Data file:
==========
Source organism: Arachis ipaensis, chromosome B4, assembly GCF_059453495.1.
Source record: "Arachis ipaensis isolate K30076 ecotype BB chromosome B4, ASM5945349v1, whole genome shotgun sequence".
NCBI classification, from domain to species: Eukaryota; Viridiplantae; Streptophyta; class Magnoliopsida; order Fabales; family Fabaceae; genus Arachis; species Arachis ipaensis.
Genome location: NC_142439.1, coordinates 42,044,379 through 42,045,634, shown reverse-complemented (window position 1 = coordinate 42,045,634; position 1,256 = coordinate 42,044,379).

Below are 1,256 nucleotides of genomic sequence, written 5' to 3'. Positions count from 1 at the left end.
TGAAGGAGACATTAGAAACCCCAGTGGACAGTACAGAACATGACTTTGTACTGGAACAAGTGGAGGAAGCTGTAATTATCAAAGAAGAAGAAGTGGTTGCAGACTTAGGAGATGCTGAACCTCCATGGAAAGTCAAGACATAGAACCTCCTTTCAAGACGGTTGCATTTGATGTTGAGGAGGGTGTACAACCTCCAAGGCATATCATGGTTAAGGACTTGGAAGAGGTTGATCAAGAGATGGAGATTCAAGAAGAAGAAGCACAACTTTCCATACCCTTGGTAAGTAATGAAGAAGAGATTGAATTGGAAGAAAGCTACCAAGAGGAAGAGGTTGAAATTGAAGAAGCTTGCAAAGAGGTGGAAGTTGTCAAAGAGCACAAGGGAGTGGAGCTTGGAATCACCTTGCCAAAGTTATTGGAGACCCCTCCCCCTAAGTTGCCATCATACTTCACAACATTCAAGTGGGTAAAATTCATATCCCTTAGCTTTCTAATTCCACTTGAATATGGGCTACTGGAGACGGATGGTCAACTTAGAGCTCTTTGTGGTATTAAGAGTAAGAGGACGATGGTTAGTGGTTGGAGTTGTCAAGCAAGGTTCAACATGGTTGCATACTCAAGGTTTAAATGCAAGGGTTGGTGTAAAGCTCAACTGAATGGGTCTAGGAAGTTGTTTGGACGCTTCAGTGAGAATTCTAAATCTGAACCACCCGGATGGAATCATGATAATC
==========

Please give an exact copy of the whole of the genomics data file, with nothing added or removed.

Source organism: Arachis ipaensis, chromosome B4, assembly GCF_059453495.1.
Source record: "Arachis ipaensis isolate K30076 ecotype BB chromosome B4, ASM5945349v1, whole genome shotgun sequence".
NCBI classification, from domain to species: Eukaryota; Viridiplantae; Streptophyta; class Magnoliopsida; order Fabales; family Fabaceae; genus Arachis; species Arachis ipaensis.
Genome location: NC_142439.1, coordinates 42,044,379 through 42,045,634, shown reverse-complemented (window position 1 = coordinate 42,045,634; position 1,256 = coordinate 42,044,379).

Below are 1,256 nucleotides of genomic sequence, written 5' to 3'. Positions count from 1 at the left end.
TGAAGGAGACATTAGAAACCCCAGTGGACAGTACAGAACATGACTTTGTACTGGAACAAGTGGAGGAAGCTGTAATTATCAAAGAAGAAGAAGTGGTTGCAGACTTAGGAGATGCTGAACCTCCATGGAAAGTCAAGACATAGAACCTCCTTTCAAGACGGTTGCATTTGATGTTGAGGAGGGTGTACAACCTCCAAGGCATATCATGGTTAAGGACTTGGAAGAGGTTGATCAAGAGATGGAGATTCAAGAAGAAGAAGCACAACTTTCCATACCCTTGGTAAGTAATGAAGAAGAGATTGAATTGGAAGAAAGCTACCAAGAGGAAGAGGTTGAAATTGAAGAAGCTTGCAAAGAGGTGGAAGTTGTCAAAGAGCACAAGGGAGTGGAGCTTGGAATCACCTTGCCAAAGTTATTGGAGACCCCTCCCCCTAAGTTGCCATCATACTTCACAACATTCAAGTGGGTAAAATTCATATCCCTTAGCTTTCTAATTCCACTTGAATATGGGCTACTGGAGACGGATGGTCAACTTAGAGCTCTTTGTGGTATTAAGAGTAAGAGGACGATGGTTAGTGGTTGGAGTTGTCAAGCAAGGTTCAACATGGTTGCATACTCAAGGTTTAAATGCAAGGGTTGGTGTAAAGCTCAACTGAATGGGTCTAGGAAGTTGTTTGGACGCTTCAGTGAGAATTCTAAATCTGAACCACCCGGATGGAATCATGATAATC